That said, perhaps, what I find most unsettling about Rosenfeld’s book is its almost complete failure to engage most of the new research on the BPP. With the exception of a single monograph on violence and the Panthers, Rosenfeld employs little of the new scholarship in the Aoki section of the book, and instead relies heavily on an outdated journalistic account for background and two interviews and a single FOIA document for his most sensational finding. As a result, he makes sweeping claims that overreach his sources, like an exaggerated role for Aoki, who appears as the Asian Zauberer of East Bay radicalism, promoting violence at major historical junctures like the founding of the BPP and the Ethnic Studies Strike at Berkeley. Had Rosenfeld delved more carefully into the spate of recent books, dissertations, and edited collections on black radicalism, it would have been much harder to attribute the use of armed self-defense solely to his Svengali-like Aoki, who appears in the book replete with sunglasses at night, “slicked back hair,” “ghetto Patois,” and a menacing “swagger.” At the very least, pinning so much on Aoki is a big leap.

This is not a small point, or a mere turf battle between academic and popular history, because it has much larger implications for how Rosenfeld frames the role of Aoki as a decisive, corrupting influence. So how would incorporating more of the scholarly literature have changed his narrative? First, to truly assess how the state derailed these movements, we have to take the history of the groups and organizations seriously, and then explore how intervention changed their course. Ironically, had he followed this course, Rosenfeld might have found even more substantive evidence for exposing the role of state “subversion.” I argue, for example, in Living for the City, that it was precisely through the armed, military wing of the BPP that the state infiltrated the organization across different regions and time periods. However, to imply that the government invented or conjured armed self-defense, rather than using it to justify repression, is both historically inaccurate and misleading.

At a higher conceptual level, Rosenfeld’s reliance on outdated sources on the Panthers—which separate Black Power and the Panthers from the so-called white student movement and relegate the former to an unfortunate sideshow—prevents him from discussing precisely what federal law enforcement feared most besides the vaunted “red thread”: the convergence between the campus and the street; student protests and the urban rebellions; and perhaps most significantly, cross-racial alliances of black, white, Latino, and Asian youth. This history is a complex one, in which newfound access to higher education among a variety of groups, including people of color as well as working class whites like Mario Savio, transformed the university. It is surprising that a book on state subversion of UC Berkeley would not attend in greater detail to the Afro-American Association, Black Panther Party and Black/Ethnic Studies whose pre-histories stretch back into the early years of the decade. Despite Rosenfeld’s sensational claim about Aoki, his narrow focus on well known figures, like Clark Kerr and Mario Savio, is all the more puzzling given the FBI’s obsessive focus on black activists, who were integrally involved in campus politics.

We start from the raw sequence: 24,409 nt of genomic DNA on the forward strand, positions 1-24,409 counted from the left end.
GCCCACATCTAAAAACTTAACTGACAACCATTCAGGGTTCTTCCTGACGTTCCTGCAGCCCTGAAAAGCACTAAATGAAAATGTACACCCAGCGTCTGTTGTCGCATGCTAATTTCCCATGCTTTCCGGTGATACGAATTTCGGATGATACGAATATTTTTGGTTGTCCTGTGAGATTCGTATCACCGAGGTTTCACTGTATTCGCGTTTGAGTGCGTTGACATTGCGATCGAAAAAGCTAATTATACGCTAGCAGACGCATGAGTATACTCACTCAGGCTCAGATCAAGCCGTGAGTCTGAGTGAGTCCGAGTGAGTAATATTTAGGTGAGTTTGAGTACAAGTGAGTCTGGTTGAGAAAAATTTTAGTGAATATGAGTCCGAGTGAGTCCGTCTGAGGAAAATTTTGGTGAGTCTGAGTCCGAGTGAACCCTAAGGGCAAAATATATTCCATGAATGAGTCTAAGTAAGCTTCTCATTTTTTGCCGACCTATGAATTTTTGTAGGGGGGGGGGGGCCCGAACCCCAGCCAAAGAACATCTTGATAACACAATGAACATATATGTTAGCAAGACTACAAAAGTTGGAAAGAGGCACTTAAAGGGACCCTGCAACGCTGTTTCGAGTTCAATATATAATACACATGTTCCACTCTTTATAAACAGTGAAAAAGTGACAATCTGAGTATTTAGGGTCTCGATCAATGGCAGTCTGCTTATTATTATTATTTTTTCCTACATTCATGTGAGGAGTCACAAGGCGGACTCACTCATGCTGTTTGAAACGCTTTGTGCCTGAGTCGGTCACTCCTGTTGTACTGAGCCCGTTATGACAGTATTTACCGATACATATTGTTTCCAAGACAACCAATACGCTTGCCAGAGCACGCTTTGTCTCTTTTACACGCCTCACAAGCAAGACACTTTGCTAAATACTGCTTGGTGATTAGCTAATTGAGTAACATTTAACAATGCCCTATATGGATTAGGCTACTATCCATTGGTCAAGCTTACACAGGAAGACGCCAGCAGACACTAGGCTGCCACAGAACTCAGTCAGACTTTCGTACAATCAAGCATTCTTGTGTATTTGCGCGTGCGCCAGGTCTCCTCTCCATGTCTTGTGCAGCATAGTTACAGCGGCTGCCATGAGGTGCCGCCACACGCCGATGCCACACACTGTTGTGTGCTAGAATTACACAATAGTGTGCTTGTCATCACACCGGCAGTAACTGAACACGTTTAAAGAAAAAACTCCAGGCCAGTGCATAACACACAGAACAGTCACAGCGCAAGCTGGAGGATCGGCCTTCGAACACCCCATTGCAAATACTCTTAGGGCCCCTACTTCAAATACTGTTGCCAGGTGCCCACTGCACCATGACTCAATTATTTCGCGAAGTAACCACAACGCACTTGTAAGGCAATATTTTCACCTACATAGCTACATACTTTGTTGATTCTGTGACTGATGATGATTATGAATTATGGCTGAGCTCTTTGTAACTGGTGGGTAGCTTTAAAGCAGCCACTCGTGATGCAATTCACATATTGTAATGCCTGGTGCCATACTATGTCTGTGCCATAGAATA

As the recent controversy over Manning Marable’s biography of Malcolm X has demonstrated, history remains a profoundly ideological battleground. Too often, in popular history, academic scholarship is seen as irrelevant and, as a result, an individual figure like Aoki becomes a stand-in for more complex historical forces. This is not to say that there are not valuable lessons to be learned. I applaud Seth Rosenfeld for excavating the ties between Ronald Reagan and J. Edgar Hoover, and thereby delving into the role of counterintelligence not only in shaping the course of social movements, but also of national politics. Subversives offers an opportunity for researchers to push for greater transparency and access to FOIA and other law enforcement records. Indeed, much of the postwar history of American politics and society will remain incomplete without them. However, ignoring the history of the social movements and organizations themselves is as dubious as overlooking the state’s role in trying to subvert them.

Donna Murch is associate professor of history at Rutgers University, current director of the Black Atlantic, and former director of the Rutgers Center for Historical Analysis. She is the author of Living for the City: Migration, Race and the Rise of the Black Panther Party in Oakland, California. Currently, she is completing a book on crack cocaine in Los Angeles and is organizing, with Samuel K. Roberts (associate professor of history at Columbia University), a conference and symposium on the War on Drugs entitled “Challenging Punishment: Historicizing Race, Public Health, and the War on Drugs” in October 2013.